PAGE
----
State investment in more expensive, polluting forms of energy have come at the expense of low-carbon baseload technologies and show a lack of understanding of the abilities of energy storage.

The Capacity Market, a scheme designed to promote energy security, officially closed yesterday and the full results have now been released. The auction cleared at £18 per kW, a price considered low and perhaps unviable for many projects, and at a cost to consumers of more than £1 billion.

The Government must reform the Capacity Market to limit emissions from plant awarded contracts, according to the REA.

Many renewable technologies could have provided better value, lower carbon options, such as highly-efficient biomass power plants as could newer energy storage technologies.

Approximately 450 MW of demand side response successfully cleared the auction, more than double last year’s auction, which was welcomed by the industry body. However the lack of new-build energy storage shows that the design of the mechanism needs to be adjusted to better incentivise greater investment in energy storage and demand side response capacity. 153 MW of energy storage capacity entered the auction but could not secure any contracts.

Frank Gordon, Senior Policy Analyst at the REA said:

"This year’s Capacity Market auction underlines the problems with the policy- that it does nothing to support the move away from higher carbon to clean energy, and it does not adequately consider value for money.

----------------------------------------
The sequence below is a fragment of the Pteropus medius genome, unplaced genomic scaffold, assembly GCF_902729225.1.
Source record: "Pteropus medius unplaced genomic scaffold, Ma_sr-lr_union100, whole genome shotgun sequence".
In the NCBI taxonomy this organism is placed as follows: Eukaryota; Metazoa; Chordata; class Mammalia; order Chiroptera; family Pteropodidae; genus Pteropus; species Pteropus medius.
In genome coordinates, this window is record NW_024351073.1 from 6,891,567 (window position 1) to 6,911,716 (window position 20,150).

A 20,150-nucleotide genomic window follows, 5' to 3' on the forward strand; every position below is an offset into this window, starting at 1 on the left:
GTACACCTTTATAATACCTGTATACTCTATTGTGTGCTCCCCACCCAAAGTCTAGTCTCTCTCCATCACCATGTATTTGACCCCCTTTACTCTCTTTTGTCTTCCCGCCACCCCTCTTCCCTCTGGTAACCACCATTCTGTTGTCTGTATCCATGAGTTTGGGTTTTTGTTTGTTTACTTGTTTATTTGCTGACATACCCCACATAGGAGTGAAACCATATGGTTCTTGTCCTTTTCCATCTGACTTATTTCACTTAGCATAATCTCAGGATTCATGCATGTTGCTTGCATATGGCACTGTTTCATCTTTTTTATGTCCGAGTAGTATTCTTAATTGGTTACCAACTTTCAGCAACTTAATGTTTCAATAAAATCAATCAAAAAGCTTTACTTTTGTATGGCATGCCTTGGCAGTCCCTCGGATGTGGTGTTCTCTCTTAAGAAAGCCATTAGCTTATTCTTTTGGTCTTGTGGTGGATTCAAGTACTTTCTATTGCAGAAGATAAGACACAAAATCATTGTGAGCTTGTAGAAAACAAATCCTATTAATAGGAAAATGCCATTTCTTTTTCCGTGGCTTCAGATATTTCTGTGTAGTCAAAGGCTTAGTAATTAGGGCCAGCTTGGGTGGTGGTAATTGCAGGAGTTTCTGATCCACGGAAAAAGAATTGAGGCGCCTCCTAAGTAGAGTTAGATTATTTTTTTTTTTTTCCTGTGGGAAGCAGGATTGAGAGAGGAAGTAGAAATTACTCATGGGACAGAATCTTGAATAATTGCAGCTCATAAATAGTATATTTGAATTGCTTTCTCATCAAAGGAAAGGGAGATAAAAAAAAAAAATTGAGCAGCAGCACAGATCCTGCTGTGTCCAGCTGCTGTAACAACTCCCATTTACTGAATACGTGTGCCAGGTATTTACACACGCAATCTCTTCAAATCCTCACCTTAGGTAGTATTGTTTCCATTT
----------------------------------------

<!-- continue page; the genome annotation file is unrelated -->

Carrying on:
The latest renewable power support policy (CfDs), while not ideal, includes value for money guarantees and secures inherently low carbon generation. Renewables are the only form of power generation that have been delivering new capacity in recent years at any scale so the Government’s best chance of ensuring supplies and meeting legally binding renewable and emissions targets is to better support this sector."

"When the detailed results are published it looks likely that what was dubbed ‘Diesel-gate Mark 2’ by some will be shown to be the case, with significant contracts awarded to new diesel generation capacity.

If nothing can now be built in the UK without subsidy (nuclear, fossil fuels and renewables), then why not support the lowest carbon options? These also address air pollution issues while spreading jobs and investment to more parts of the country. Many renewable technologies can crucially provide the same ‘baseload’ capacity as fossil fuel generation, including biomass, anaerobic digestion, and energy from waste."

The auction results must also be viewed in the wider policy context. Since June there have been thirteen proposed and enacted policy changes which have been hugely damaging to the renewable energy and low carbon industries. A summary of these changes can be seen below.